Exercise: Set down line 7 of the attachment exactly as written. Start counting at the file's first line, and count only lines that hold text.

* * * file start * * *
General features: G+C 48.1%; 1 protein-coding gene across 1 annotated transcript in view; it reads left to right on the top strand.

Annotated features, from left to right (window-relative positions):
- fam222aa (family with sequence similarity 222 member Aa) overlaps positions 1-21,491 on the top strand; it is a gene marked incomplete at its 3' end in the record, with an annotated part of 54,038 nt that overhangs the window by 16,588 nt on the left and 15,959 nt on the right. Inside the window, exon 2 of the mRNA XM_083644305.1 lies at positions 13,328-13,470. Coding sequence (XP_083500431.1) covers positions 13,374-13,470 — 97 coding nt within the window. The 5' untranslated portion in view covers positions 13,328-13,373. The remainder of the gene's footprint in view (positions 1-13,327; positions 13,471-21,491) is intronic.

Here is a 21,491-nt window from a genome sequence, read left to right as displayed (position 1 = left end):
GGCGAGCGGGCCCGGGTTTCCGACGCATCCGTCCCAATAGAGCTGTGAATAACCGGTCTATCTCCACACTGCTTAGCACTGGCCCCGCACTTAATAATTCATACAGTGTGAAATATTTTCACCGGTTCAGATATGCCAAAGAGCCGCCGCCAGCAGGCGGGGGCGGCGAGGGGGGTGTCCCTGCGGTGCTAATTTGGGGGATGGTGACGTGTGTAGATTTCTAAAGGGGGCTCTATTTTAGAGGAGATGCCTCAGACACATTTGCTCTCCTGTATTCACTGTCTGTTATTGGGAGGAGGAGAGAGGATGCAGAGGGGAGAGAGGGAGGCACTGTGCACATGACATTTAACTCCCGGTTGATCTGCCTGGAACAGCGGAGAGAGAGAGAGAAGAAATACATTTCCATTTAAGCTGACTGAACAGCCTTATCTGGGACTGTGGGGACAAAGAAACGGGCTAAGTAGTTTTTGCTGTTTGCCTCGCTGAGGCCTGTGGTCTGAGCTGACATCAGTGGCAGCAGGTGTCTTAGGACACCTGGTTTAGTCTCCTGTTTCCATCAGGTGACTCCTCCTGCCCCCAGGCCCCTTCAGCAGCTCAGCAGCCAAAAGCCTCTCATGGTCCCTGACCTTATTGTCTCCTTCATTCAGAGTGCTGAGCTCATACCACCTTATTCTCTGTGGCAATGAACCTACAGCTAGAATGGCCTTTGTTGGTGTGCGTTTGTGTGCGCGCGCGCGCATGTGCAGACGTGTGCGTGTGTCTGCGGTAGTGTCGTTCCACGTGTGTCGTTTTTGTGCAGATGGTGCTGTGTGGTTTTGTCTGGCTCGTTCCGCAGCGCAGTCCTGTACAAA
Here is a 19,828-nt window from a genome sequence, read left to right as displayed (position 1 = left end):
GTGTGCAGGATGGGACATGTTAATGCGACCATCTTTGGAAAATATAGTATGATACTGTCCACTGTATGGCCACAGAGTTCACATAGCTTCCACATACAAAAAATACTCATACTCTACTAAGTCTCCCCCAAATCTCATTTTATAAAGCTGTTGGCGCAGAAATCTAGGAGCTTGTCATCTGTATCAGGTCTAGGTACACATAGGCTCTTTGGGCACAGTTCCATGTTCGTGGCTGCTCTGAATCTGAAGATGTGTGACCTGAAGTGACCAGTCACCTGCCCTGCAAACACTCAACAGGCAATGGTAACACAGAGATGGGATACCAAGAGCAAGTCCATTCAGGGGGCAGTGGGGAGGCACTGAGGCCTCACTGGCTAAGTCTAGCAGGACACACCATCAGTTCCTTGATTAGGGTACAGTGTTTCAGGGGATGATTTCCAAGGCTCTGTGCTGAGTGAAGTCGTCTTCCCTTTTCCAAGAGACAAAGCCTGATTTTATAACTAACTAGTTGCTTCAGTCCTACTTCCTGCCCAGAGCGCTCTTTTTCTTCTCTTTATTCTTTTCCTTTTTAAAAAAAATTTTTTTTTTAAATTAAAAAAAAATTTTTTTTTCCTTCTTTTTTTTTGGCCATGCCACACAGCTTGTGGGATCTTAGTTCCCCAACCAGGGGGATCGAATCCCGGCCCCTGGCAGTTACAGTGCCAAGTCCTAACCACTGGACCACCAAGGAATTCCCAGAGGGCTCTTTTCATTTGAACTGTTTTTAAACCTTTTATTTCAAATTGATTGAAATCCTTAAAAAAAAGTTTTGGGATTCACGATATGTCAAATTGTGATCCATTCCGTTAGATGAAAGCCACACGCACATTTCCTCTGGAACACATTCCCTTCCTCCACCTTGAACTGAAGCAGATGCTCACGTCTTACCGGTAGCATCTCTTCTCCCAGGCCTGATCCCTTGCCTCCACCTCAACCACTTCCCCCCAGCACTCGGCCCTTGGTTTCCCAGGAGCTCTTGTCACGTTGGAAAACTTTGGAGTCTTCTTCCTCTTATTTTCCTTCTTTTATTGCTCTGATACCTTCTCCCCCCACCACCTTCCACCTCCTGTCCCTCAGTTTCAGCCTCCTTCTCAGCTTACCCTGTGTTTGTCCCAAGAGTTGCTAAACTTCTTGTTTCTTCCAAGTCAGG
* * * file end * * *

GTGTGCAGGATGGGACATGTTAATGCGACCATCTTTGGAAAATATAGTATGATACTGTCCACTGTATGGCCACAGAGTTCACATAGCTTCCACATACAAAAAATACTCATACTCTACTAAGTCTCCCCCAAATCTCATTTTATAAAGCTGTTGGCGCAGAAATCTAGGAGCTTGTCATCTGTATCAGGTCTAGGTACACATAGGCTCTTTGGGCACAGTTCCATGTTCGTGGCTGCTCTGAATCTGAAGATGTGTGACCTGAAGTGACCAGTCACCTGCCCTGCAAACACTCAACAGGCAATGGTAACACAGAGATGGGATACCAAGAGCAAGTCCATTCAGGGGGCAGTGGGGAGGCACTGAGGCCTCACTGGCTAAGTCTAGCAGGACACACCATCAGTTCCTTGATTAGGGTACAGTGTTTCAGGGGATGATTTCCAAGGCTCTGTGCTGAGTGAAGTCGTCTTCCCTTTTCCAAGAGACAAAGCCTGATTTTATAACTAACTAGTTGCTTCAGTCCTACTTCCTGCCCAGAGCGCTCTTTTTCTTCTCTTTATTCTTTTCCTTTTTAAAAAAAATTTTTTTTTTAAATTAAAAAAAAATTTTTTTTTCCTTCTTTTTTTTTGGCCATGCCACACAGCTTGTGGGATCTTAGTTCCCCAACCAGGGGGATCGAATCCCGGCCCCTGGCAGTTACAGTGCCAAGTCCTAACCACTGGACCACCAAGGAATTCCCAGAGGGCTCTTTTCATTTGAACTGTTTTTAAACCTTTTATTTCAAATTGATTGAAATCCTTAAAAAAAAGTTTTGGGATTCACGATATGTCAAATTGTGATCCATTCCGTTAGATGAAAGCCACACGCACATTTCCTCTGGAACACATTCCCTTCCTCCACCTTGAACTGAAGCAGATGCTCACGTCTTACCGGTAGCATCTCTTCTCCCAGGCCTGATCCCTTGCCTCCACCTCAACCACTTCCCCCCAGCACTCGGCCCTTGGTTTCCCAGGAGCTCTTGTCACGTTGGAAAACTTTGGAGTCTTCTTCCTCTTATTTTCCTTCTTTTATTGCTCTGATACCTTCTCCCCCCACCACCTTCCACCTCCTGTCCCTCAGTTTCAGCCTCCTTCTCAGCTTACCCTGTGTTTGTCCCAAGAGTTGCTAAACTTCTTGTTTCTTCCAAGTCAGG